2. Individual metrics aren’t worth spit. Context is everything.
3. Change is tough. Without willpower and a continual, evolving path that is easier to use than not to use, you won’t change.


Abstract: Iterative Innovation in Games and Gardens

Games and gardens are immersive environments that are designed for aesthetics and enjoyment: goals that are difficult to quantify and harder to engineer. They take years to complete, and it is hard to evaluate success without the user’s viewpoint from inside the immersive environment.

The hurdles: quickly, constantly and cheaply acquiring user, system and process data; preventing defects and implementation gaps from compromising the data; and continually shifting from rapid prototyping to fielded, highly complex systems over years of development and operations.

A cyclic, incremental evolution strategy that draws metrics from the current cycle to guide the next cycle is discussed. This Measure / Change / Measure model provides better focus on tangible problems than the traditional Guess / Change / Hope model, more predictable progress and manages continual growth.
The integration of several agile development strategies is proposed, ranging from test driven development, short, instrumented sprints, metrics driven development and Kaizen process improvement. The hypothesis is that tightly integrating agile strategies into the core of your project via Automation, Architecture and Analytics produces a hyper-agile software system: one can quickly identify problems and quickly shift both code and process, while also casting meaningful projections of future behaviors from current and historical data.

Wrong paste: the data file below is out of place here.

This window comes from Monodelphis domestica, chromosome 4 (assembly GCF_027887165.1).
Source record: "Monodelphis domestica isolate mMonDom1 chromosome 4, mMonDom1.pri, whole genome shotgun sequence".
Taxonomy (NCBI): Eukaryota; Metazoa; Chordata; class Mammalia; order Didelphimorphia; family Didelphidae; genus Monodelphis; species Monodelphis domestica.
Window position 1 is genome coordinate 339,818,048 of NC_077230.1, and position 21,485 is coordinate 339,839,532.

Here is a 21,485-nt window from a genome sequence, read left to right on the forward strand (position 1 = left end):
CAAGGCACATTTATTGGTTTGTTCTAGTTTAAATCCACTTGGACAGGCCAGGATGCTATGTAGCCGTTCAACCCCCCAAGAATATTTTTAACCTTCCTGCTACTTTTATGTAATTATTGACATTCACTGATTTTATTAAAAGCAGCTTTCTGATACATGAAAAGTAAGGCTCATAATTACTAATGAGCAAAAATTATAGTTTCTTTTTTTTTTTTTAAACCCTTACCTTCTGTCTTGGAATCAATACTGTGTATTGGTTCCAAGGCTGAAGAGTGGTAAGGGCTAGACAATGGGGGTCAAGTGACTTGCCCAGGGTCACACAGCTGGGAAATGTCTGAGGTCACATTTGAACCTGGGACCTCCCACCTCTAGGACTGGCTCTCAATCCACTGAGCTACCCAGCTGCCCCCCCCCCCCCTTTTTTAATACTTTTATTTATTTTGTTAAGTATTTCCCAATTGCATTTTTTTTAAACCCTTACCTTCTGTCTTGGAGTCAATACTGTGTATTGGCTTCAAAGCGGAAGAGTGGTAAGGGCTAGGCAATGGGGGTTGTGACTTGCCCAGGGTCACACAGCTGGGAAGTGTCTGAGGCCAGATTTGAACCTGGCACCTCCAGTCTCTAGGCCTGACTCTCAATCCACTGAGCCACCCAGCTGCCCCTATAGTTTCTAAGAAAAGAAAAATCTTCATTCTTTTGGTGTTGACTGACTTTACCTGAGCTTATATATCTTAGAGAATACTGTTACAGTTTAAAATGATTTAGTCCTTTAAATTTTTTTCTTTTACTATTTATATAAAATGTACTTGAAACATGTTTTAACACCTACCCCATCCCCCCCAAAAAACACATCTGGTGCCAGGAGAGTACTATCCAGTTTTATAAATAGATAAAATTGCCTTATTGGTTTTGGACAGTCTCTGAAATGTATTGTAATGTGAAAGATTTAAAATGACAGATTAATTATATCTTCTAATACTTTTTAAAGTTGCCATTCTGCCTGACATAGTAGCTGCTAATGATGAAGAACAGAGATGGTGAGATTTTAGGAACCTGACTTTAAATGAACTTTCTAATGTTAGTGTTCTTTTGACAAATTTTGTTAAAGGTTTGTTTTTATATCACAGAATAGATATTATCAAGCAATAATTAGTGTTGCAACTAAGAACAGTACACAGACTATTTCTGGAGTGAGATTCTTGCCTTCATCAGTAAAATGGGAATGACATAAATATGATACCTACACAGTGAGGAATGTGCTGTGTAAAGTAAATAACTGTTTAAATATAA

Iterative Innovation is a force multiplier that augments your entire team. Get more done, in less time, with less blood.

Iterative Innovation, Part Two: the Value Proposition for a comprehensive metrics program

Is a concerted metrics program necessary to achieve a rapid II cycle? Or will some spot checks, when needed, suffice? Why is measuring anything more than basic player behavior important?

Raise your hand if you’ve been haunted by some variant of this question: “Is all of this metrics stuff really necessary for success, or is this a post-launch luxury that we can do without, at least for now? Other online games have been built without it, we have a strong team, we already know what our users want, and our publisher is pushing heavily on game features, not tools. What’s the difference?”

People react to how their success is measured. To generate the correct behavior, you need to measure the right things. If everybody keeps chanting “game features, game features, game features”, then game features take priority even when project schedule, cycle rates, engineering efficiency, system stability and infrastructure all suffer. Without automated, accurate metrics, it is difficult to evaluate such priorities. All measures become “probably” based, and the tendency is to assume the optimistic side of probably, especially when you’re running late, as everyone always is. This leads to sacrificing less visible, less quantifiable problems, such as cost of frequent build failures, to show more progress on game features: the primary factor on how success is measured.